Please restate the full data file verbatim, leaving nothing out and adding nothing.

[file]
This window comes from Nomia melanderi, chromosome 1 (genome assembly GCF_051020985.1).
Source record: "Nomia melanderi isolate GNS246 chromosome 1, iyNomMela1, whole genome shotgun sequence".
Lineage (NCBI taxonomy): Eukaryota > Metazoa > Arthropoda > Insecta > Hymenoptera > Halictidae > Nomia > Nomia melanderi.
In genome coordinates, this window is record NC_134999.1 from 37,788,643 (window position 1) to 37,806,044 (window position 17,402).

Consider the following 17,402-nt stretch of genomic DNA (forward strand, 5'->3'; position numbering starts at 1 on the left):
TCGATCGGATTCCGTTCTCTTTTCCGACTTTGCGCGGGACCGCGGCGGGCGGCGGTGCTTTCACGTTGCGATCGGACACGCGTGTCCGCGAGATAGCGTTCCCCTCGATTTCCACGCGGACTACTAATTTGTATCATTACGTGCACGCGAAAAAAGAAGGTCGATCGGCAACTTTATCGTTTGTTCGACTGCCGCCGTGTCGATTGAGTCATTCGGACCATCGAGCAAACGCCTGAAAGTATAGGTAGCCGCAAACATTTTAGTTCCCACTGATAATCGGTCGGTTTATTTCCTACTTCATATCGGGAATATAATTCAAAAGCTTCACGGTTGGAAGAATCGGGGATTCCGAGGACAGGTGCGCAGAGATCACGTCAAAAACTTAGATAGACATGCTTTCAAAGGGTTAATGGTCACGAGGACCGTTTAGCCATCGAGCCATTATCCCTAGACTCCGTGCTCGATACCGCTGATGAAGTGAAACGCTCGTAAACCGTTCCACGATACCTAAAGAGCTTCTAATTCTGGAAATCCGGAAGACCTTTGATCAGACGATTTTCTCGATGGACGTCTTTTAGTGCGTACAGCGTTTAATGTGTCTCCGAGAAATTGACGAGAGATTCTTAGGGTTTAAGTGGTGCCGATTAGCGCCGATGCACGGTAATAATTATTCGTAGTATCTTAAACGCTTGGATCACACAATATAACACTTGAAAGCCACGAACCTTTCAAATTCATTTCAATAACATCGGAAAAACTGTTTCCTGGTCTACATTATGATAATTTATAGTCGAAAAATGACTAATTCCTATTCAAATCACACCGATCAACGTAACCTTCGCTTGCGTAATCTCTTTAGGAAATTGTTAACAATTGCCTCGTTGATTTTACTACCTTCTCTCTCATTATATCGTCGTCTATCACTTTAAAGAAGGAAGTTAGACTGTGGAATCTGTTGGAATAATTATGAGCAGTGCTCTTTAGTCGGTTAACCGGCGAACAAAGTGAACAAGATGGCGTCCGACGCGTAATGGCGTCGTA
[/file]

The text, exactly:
This window comes from Nomia melanderi, chromosome 1 (genome assembly GCF_051020985.1).
Source record: "Nomia melanderi isolate GNS246 chromosome 1, iyNomMela1, whole genome shotgun sequence".
Lineage (NCBI taxonomy): Eukaryota > Metazoa > Arthropoda > Insecta > Hymenoptera > Halictidae > Nomia > Nomia melanderi.
In genome coordinates, this window is record NC_134999.1 from 37,788,643 (window position 1) to 37,806,044 (window position 17,402).

Consider the following 17,402-nt stretch of genomic DNA (forward strand, 5'->3'; position numbering starts at 1 on the left):
TCGATCGGATTCCGTTCTCTTTTCCGACTTTGCGCGGGACCGCGGCGGGCGGCGGTGCTTTCACGTTGCGATCGGACACGCGTGTCCGCGAGATAGCGTTCCCCTCGATTTCCACGCGGACTACTAATTTGTATCATTACGTGCACGCGAAAAAAGAAGGTCGATCGGCAACTTTATCGTTTGTTCGACTGCCGCCGTGTCGATTGAGTCATTCGGACCATCGAGCAAACGCCTGAAAGTATAGGTAGCCGCAAACATTTTAGTTCCCACTGATAATCGGTCGGTTTATTTCCTACTTCATATCGGGAATATAATTCAAAAGCTTCACGGTTGGAAGAATCGGGGATTCCGAGGACAGGTGCGCAGAGATCACGTCAAAAACTTAGATAGACATGCTTTCAAAGGGTTAATGGTCACGAGGACCGTTTAGCCATCGAGCCATTATCCCTAGACTCCGTGCTCGATACCGCTGATGAAGTGAAACGCTCGTAAACCGTTCCACGATACCTAAAGAGCTTCTAATTCTGGAAATCCGGAAGACCTTTGATCAGACGATTTTCTCGATGGACGTCTTTTAGTGCGTACAGCGTTTAATGTGTCTCCGAGAAATTGACGAGAGATTCTTAGGGTTTAAGTGGTGCCGATTAGCGCCGATGCACGGTAATAATTATTCGTAGTATCTTAAACGCTTGGATCACACAATATAACACTTGAAAGCCACGAACCTTTCAAATTCATTTCAATAACATCGGAAAAACTGTTTCCTGGTCTACATTATGATAATTTATAGTCGAAAAATGACTAATTCCTATTCAAATCACACCGATCAACGTAACCTTCGCTTGCGTAATCTCTTTAGGAAATTGTTAACAATTGCCTCGTTGATTTTACTACCTTCTCTCTCATTATATCGTCGTCTATCACTTTAAAGAAGGAAGTTAGACTGTGGAATCTGTTGGAATAATTATGAGCAGTGCTCTTTAGTCGGTTAACCGGCGAACAAAGTGAACAAGATGGCGTCCGACGCGTAATGGCGTCGTA